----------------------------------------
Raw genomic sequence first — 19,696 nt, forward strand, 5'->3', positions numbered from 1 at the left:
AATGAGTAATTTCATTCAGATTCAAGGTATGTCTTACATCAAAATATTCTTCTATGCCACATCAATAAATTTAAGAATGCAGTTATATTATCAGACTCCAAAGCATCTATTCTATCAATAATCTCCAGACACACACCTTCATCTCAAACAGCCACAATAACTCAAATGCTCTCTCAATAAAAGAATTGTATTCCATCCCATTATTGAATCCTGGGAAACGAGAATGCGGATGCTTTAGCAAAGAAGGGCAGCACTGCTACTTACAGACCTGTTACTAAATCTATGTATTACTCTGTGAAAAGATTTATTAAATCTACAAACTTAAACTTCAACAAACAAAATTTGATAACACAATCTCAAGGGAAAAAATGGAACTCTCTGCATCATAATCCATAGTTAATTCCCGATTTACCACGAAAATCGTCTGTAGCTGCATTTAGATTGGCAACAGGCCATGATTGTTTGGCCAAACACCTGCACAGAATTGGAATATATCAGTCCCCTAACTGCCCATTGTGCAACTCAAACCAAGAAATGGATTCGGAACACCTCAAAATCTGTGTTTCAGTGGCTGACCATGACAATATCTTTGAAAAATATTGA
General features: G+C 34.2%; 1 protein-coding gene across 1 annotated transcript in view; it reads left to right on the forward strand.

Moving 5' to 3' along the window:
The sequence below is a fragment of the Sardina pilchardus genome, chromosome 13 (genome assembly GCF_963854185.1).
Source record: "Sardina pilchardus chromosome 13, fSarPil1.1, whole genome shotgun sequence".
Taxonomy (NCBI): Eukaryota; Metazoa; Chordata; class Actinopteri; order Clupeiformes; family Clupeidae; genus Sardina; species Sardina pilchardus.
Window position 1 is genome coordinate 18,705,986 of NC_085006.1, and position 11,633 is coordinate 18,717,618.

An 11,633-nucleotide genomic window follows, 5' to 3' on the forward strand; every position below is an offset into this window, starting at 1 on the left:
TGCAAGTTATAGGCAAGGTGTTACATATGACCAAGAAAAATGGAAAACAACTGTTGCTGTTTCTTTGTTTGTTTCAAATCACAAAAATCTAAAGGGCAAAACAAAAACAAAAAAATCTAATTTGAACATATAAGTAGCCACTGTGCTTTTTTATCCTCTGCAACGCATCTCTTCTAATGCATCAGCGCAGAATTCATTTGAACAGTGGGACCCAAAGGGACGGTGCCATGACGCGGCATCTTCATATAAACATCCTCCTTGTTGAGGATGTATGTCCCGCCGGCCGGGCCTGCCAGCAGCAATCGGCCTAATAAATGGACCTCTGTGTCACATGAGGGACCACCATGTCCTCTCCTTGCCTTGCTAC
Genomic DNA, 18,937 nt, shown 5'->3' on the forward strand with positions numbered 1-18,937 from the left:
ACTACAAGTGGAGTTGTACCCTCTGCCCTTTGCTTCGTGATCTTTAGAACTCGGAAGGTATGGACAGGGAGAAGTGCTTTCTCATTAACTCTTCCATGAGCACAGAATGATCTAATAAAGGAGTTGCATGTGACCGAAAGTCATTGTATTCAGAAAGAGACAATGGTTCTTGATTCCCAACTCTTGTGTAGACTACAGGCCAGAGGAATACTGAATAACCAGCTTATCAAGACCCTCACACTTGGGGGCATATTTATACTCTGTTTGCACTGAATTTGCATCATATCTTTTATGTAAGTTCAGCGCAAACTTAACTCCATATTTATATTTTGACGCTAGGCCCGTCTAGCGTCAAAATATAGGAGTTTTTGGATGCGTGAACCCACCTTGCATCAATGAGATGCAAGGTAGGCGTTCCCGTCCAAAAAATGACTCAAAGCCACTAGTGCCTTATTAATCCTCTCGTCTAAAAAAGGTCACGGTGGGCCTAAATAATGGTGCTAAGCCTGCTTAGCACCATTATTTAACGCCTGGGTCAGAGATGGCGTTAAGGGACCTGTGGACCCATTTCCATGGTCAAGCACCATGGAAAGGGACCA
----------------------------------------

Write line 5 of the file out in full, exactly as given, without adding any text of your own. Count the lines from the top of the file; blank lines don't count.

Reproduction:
The sequence below is a fragment of the Sardina pilchardus genome, chromosome 13 (genome assembly GCF_963854185.1).